Dora Vrdlovec reports from the 28th Session of the Commission on Crime Prevention and Criminal Justice

A blog by Dora Vrdlovec, SI Club Wien Belvedere, Vienna

“The 28th Session of the Commission on Crime Prevention and Criminal Justice (CCPCJ) met 20 -24 May  at the United Nations (UN), Vienna, to discuss “the responsibility of effective, fair, humane and accountable criminal justice systems in preventing and countering crime motivated by intolerance or discrimination of any kind”.

Previously, the UN Secretary-General, António Guterres, has underlined the need for the UN to focus on engaging societies in putting an end to the rise of hate speech, xenophobia and intolerance. Urging a global plan of action against hate speech and hate crimes, he said “hate speech and hate crimes are direct threats to human rights, sustainable development and peace and security”. In his video message to the CCPCJ, he said “I am convinced that by working together, we can reject hate, protect our communities against this threat and uphold our shared values. We all have a part to play in fostering a better world for all”

In more than 100 side events, Member States and NGOs presented the issues of hate crimes; prevention and countering of child sexual exploitation online; cyber-crime and terrorism; smuggling of cultural property and commercial goods.

Soroptimist International, with the Government of Mexico, held the side event: Misogynistic Hate Crimes. The panel consisted of: Dubravka Simonovic, UN Special rapporteur on violence against woman, its causes and consequences; Valerie Labeaux, Chief Justice Section, UNited Nations Office on Drugs and Crime (UNODC); Henrike Landré, Platform FEMICIDE WATCH; Linda Witong, prosecutor, SI Special Advisor to Advocacy; and Marion Prechtl, SI Representative to the UN Vienna, who gave the opening remarks.

H.E. the Ambassador of Mexico, as moderator, opened the panel and posed some questions to be considered: Why is (gender related killing, intimate partner killing) increasing? Can we categorise it as a social problem as it is present in so many countries? What is the role of the family and what is the role of institutions?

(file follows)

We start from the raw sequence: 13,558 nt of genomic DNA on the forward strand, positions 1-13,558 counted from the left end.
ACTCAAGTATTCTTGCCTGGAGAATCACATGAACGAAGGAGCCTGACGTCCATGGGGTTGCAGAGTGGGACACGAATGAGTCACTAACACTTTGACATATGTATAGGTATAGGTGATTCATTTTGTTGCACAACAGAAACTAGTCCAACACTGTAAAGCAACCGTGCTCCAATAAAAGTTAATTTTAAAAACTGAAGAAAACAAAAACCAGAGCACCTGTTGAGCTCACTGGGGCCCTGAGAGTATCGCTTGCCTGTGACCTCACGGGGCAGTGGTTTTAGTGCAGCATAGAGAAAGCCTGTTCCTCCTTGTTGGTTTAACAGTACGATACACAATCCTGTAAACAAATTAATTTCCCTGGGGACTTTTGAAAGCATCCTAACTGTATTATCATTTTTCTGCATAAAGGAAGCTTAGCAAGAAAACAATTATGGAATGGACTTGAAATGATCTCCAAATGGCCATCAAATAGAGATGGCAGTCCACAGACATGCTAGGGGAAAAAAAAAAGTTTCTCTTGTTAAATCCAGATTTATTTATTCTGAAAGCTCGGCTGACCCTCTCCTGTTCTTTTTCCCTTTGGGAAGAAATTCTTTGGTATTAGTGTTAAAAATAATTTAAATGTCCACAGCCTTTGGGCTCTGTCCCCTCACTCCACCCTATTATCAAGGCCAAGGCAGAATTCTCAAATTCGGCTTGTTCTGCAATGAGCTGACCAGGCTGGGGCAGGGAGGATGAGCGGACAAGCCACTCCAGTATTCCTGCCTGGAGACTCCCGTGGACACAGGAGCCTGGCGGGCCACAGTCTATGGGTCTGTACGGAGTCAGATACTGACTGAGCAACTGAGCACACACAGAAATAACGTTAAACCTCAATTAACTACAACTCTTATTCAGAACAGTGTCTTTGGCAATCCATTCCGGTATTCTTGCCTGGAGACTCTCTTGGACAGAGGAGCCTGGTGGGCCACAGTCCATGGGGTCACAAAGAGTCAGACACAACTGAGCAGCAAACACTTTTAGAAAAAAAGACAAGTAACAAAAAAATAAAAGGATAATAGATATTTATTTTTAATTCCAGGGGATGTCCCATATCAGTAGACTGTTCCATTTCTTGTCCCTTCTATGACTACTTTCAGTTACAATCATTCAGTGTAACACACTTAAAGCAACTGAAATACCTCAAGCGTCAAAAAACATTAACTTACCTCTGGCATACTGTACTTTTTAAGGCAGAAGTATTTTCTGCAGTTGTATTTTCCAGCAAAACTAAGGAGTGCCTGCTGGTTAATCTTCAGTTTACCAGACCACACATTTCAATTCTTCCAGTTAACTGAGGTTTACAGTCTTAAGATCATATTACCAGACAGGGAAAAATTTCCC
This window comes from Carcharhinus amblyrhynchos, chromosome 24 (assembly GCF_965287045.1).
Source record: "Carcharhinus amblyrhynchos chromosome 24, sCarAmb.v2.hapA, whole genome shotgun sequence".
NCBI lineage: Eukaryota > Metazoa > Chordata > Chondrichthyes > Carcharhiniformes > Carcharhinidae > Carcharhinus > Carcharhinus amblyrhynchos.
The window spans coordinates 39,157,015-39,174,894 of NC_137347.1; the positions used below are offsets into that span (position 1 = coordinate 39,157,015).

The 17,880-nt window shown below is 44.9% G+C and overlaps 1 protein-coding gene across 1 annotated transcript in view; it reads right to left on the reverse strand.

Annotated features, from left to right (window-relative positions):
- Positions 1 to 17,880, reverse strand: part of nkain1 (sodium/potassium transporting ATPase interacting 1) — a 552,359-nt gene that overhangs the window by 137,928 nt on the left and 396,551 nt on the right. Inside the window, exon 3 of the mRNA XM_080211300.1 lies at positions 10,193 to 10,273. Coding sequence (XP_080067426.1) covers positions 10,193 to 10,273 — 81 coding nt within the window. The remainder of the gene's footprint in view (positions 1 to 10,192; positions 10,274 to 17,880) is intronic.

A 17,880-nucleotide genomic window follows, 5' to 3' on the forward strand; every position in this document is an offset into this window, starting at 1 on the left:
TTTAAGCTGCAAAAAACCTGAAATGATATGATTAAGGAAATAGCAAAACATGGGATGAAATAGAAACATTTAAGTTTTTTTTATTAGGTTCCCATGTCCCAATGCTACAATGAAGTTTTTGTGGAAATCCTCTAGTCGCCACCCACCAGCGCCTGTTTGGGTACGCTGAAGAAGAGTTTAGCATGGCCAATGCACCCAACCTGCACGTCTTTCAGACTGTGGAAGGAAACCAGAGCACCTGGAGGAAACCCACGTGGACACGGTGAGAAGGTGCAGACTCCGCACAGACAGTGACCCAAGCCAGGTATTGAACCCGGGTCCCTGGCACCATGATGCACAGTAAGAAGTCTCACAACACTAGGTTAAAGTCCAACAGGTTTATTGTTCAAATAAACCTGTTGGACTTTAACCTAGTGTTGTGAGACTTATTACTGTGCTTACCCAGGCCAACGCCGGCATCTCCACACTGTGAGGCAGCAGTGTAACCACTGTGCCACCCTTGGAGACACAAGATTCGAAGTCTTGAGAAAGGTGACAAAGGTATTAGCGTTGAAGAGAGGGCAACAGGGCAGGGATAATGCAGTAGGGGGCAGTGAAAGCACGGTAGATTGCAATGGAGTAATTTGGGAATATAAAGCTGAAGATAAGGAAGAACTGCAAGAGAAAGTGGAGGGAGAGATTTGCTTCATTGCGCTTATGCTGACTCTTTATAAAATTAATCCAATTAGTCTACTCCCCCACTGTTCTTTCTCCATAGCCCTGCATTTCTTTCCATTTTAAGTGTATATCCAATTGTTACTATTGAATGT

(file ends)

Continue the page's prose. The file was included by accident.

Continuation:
Linda Witong underlined the importance of the rule of law. Presenting examples and cases she has being collecting during her own work as prosecutor in California, delivered not only facts and data, but also measure of prevention and information. Her description of cases and the kinds of violence women and girls face had a great impact on the audience. In giving voice to the many abused women and girls she stressed the importance of having prevention, urban crime prevention, accountability and secure punishment of the perpetrators. Her speech was so instructive, concrete, down to the point (she numbered examples of  honour killing, breast ironing, FGM, child brides, assault with acid, rape, women or girls’ wombs used to disguise bombs, all kind of atrocities). Hate crime, and in particular femicide, show that misogyny and domestic violence are two interconnected issues.

Linda gained a lot of consensus by the numerous audiences. There were many questions put to her from the floor on the role of custom, tradition and diversity between cultures, which showed an emerging issue that needs to be considered: the overlapping between hate crimes and terrorist offences with the instrumental use of women and young girls. The priority of our time is to put an end to the rise of hate speech. Hate speech varies among countries and time, it includes race, colour, religion, ethnicity and national origin, sexual identity, disability, and gender. At the end of the chain of hate speeches there is violence! Linda Witong showed it concretely giving examples and cases. Linda’s speech was a very good work of advocacy!

Linda’s speech fitted very well with the ones given by UNODC officer, Valerie Labeaux and by Dubravska Simonovic, UN special Rapporteur on violence against women motivated by gender hate, who pointed out that the word ”femicide” has only existed for 25 years. It is difficult to speak of hate crime when in many countries there is not a proper legislation in place.

Henrike Landrè presented the global platform on gender-related killing of women and girls, Femicide Watch, http://femicide-watch.  This is a global digital space for official data, facts, interactive maps, best practices, landmark documents, research and latest news. The editorial team produces its own dossiers and reading lists. “Women who have the courage to speak up must be listened to, supported and not be re-victimized by a gender-blind system not fully ready for social change,” she said, “There is an urgent need to design, adopt and enforce laws and policies combating and preventing violence against women. Data on femicide should be better connected. There should be better researched on why, where and which measures have been taken; in other words a need for quantitative and qualitative data”.

The panellists strongly recommended empowering women at national and international levels; they urged for the culture of silence around gender-based violence to be tackled, to enable victims and witnesses to speak up and report such violence to appropriate national and international mechanisms.”

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